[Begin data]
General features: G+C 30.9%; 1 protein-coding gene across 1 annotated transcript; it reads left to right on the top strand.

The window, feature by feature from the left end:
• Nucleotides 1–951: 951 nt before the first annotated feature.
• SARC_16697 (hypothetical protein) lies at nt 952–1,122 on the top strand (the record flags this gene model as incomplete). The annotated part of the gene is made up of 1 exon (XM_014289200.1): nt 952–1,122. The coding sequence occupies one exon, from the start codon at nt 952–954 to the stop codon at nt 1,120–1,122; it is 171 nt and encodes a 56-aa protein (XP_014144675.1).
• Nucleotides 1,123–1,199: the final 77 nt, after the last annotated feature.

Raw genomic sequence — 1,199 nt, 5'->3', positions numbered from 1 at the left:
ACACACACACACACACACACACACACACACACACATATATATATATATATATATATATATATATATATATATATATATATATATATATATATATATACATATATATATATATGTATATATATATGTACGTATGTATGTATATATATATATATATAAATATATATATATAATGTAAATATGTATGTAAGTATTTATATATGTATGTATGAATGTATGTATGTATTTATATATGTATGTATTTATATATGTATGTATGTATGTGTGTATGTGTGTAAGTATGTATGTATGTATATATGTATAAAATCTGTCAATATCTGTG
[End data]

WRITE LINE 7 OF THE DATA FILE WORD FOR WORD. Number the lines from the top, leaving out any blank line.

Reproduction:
ACACACACACACACACACACACACACACACACACATATATATATATATATATATATATATATATATATATATATATATATATATATATATATATATACATATATATATATATGTATATATATATGTACGTATGTATGTATATATATATATATATAAATATATATATATAATGTAAATATGTATGTAAGTATTTATATATGTATGTATGAATGTATGTATGTATTTATATATGTATGTATTTATATATGTATGTATGTATGTGTGTATGTGTGTAAGTATGTATGTATGTATATATGTATAAAATCTGTCAATATCTGTG